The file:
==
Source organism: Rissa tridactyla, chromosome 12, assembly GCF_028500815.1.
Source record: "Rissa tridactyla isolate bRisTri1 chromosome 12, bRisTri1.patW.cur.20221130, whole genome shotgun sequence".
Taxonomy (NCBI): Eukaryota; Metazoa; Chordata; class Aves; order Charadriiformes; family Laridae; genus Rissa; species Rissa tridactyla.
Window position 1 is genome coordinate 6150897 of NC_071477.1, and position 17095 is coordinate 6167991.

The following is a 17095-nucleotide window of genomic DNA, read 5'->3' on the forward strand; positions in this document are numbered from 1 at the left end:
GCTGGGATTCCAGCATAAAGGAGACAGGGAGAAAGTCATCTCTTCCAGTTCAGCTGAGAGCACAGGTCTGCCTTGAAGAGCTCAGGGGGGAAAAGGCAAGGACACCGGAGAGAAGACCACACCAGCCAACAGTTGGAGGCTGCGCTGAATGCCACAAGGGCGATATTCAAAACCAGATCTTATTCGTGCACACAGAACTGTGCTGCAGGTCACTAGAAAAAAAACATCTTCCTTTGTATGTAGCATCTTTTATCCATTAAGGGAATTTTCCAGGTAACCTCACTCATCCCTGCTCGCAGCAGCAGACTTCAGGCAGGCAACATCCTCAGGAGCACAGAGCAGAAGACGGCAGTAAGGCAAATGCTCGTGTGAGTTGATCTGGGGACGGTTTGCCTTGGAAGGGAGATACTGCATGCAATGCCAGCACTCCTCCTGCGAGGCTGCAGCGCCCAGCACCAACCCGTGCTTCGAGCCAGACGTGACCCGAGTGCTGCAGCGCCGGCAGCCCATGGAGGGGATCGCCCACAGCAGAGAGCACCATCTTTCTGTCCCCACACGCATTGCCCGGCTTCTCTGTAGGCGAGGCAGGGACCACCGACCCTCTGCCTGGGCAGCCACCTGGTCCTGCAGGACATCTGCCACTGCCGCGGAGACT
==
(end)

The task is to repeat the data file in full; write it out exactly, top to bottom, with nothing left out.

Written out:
Source organism: Rissa tridactyla, chromosome 12, assembly GCF_028500815.1.
Source record: "Rissa tridactyla isolate bRisTri1 chromosome 12, bRisTri1.patW.cur.20221130, whole genome shotgun sequence".
Taxonomy (NCBI): Eukaryota; Metazoa; Chordata; class Aves; order Charadriiformes; family Laridae; genus Rissa; species Rissa tridactyla.
Window position 1 is genome coordinate 6150897 of NC_071477.1, and position 17095 is coordinate 6167991.

The following is a 17095-nucleotide window of genomic DNA, read 5'->3' on the forward strand; positions in this document are numbered from 1 at the left end:
GCTGGGATTCCAGCATAAAGGAGACAGGGAGAAAGTCATCTCTTCCAGTTCAGCTGAGAGCACAGGTCTGCCTTGAAGAGCTCAGGGGGGAAAAGGCAAGGACACCGGAGAGAAGACCACACCAGCCAACAGTTGGAGGCTGCGCTGAATGCCACAAGGGCGATATTCAAAACCAGATCTTATTCGTGCACACAGAACTGTGCTGCAGGTCACTAGAAAAAAAACATCTTCCTTTGTATGTAGCATCTTTTATCCATTAAGGGAATTTTCCAGGTAACCTCACTCATCCCTGCTCGCAGCAGCAGACTTCAGGCAGGCAACATCCTCAGGAGCACAGAGCAGAAGACGGCAGTAAGGCAAATGCTCGTGTGAGTTGATCTGGGGACGGTTTGCCTTGGAAGGGAGATACTGCATGCAATGCCAGCACTCCTCCTGCGAGGCTGCAGCGCCCAGCACCAACCCGTGCTTCGAGCCAGACGTGACCCGAGTGCTGCAGCGCCGGCAGCCCATGGAGGGGATCGCCCACAGCAGAGAGCACCATCTTTCTGTCCCCACACGCATTGCCCGGCTTCTCTGTAGGCGAGGCAGGGACCACCGACCCTCTGCCTGGGCAGCCACCTGGTCCTGCAGGACATCTGCCACTGCCGCGGAGACT